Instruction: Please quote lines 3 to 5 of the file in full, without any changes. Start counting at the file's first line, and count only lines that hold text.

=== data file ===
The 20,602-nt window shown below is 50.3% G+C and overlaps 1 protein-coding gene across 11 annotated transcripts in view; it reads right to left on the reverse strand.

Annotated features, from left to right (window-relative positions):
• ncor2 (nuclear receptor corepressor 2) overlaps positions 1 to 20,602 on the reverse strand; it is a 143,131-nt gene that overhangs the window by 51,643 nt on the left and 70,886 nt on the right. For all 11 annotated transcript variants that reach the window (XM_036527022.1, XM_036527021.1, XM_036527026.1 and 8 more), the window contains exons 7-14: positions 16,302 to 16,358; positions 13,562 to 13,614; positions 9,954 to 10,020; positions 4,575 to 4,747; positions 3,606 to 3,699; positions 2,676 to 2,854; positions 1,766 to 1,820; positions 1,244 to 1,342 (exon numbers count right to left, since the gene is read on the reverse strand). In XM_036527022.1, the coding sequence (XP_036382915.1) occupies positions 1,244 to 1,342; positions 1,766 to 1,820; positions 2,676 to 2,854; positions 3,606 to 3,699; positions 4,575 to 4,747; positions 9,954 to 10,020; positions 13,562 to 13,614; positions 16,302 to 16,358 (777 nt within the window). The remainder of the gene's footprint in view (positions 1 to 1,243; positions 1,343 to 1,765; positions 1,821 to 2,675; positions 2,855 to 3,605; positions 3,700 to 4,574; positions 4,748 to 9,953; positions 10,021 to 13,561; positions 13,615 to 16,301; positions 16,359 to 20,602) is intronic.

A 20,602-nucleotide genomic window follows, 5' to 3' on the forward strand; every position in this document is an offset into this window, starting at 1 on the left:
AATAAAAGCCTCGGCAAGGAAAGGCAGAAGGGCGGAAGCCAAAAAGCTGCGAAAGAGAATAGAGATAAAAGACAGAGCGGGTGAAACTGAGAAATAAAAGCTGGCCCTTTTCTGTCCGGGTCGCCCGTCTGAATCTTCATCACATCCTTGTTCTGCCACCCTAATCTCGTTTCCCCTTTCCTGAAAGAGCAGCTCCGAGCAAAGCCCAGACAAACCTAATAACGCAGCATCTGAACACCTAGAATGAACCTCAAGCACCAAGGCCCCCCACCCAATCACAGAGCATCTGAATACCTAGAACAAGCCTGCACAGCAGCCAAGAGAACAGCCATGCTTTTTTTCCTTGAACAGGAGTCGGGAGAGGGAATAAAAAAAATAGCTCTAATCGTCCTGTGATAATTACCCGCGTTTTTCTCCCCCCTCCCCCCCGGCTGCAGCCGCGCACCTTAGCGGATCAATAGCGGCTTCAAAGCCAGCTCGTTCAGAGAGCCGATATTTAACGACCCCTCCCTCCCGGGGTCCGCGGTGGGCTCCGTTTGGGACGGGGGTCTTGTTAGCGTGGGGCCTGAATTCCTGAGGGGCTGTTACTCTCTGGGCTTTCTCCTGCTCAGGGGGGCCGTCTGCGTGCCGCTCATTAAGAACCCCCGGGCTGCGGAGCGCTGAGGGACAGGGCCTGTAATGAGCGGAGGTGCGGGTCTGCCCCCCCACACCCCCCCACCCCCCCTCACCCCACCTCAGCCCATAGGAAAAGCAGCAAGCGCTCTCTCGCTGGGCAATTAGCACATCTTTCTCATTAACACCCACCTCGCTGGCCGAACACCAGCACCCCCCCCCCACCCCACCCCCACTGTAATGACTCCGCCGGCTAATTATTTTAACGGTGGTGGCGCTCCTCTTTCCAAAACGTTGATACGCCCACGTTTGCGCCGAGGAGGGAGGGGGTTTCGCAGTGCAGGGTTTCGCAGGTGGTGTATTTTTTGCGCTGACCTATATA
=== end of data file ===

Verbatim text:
• ncor2 (nuclear receptor corepressor 2) overlaps positions 1 to 20,602 on the reverse strand; it is a 143,131-nt gene that overhangs the window by 51,643 nt on the left and 70,886 nt on the right. For all 11 annotated transcript variants that reach the window (XM_036527022.1, XM_036527021.1, XM_036527026.1 and 8 more), the window contains exons 7-14: positions 16,302 to 16,358; positions 13,562 to 13,614; positions 9,954 to 10,020; positions 4,575 to 4,747; positions 3,606 to 3,699; positions 2,676 to 2,854; positions 1,766 to 1,820; positions 1,244 to 1,342 (exon numbers count right to left, since the gene is read on the reverse strand). In XM_036527022.1, the coding sequence (XP_036382915.1) occupies positions 1,244 to 1,342; positions 1,766 to 1,820; positions 2,676 to 2,854; positions 3,606 to 3,699; positions 4,575 to 4,747; positions 9,954 to 10,020; positions 13,562 to 13,614; positions 16,302 to 16,358 (777 nt within the window). The remainder of the gene's footprint in view (positions 1 to 1,243; positions 1,343 to 1,765; positions 1,821 to 2,675; positions 2,855 to 3,605; positions 3,700 to 4,574; positions 4,748 to 9,953; positions 10,021 to 13,561; positions 13,615 to 16,301; positions 16,359 to 20,602) is intronic.

A 20,602-nucleotide genomic window follows, 5' to 3' on the forward strand; every position in this document is an offset into this window, starting at 1 on the left:
AATAAAAGCCTCGGCAAGGAAAGGCAGAAGGGCGGAAGCCAAAAAGCTGCGAAAGAGAATAGAGATAAAAGACAGAGCGGGTGAAACTGAGAAATAAAAGCTGGCCCTTTTCTGTCCGGGTCGCCCGTCTGAATCTTCATCACATCCTTGTTCTGCCACCCTAATCTCGTTTCCCCTTTCCTGAAAGAGCAGCTCCGAGCAAAGCCCAGACAAACCTAATAACGCAGCATCTGAACACCTAGAATGAACCTCAAGCACCAAGGCCCCCCACCCAATCACAGAGCATCTGAATACCTAGAACAAGCCTGCACAGCAGCCAAGAGAACAGCCATGCTTTTTTTCCTTGAACAGGAGTCGGGAGAGGGAATAAAAAAAATAGCTCTAATCGTCCTGTGATAATTACCCGCGTTTTTCTCCCCCCTCCCCCCCGGCTGCAGCCGCGCACCTTAGCGGATCAATAGCGGCTTCAAAGCCAGCTCGTTCAGAGAGCCGATATTTAACGACCCCTCCCTCCCGGGGTCCGCGGTGGGCTCCGTTTGGGACGGGGGTCTTGTTAGCGTGGGGCCTGAATTCCTGAGGGGCTGTTACTCTCTGGGCTTTCTCCTGCTCAGGGGGGCCGTCTGCGTGCCGCTCATTAAGAACCCCCGGGCTGCGGAGCGCTGAGGGACAGGGCCTGTAATGAGCGGAGGTGCGGGTCTGCCCCCCCACACCCCCCCACCCCCCCTCACCCCACCTCAGCCCATAGGAAAAGCAGCAAGCGCTCTCTCGCTGGGCAATTAGCACATCTTTCTCATTAACACCCACCTCGCTGGCCGAACACCAGCACCCCCCCCCCACCCCACCCCCACTGTAATGACTCCGCCGGCTAATTATTTTAACGGTGGTGGCGCTCCTCTTTCCAAAACGTTGATACGCCCACGTTTGCGCCGAGGAGGGAGGGGGTTTCGCAGTGCAGGGTTTCGCAGGTGGTGTATTTTTTGCGCTGACCTATATA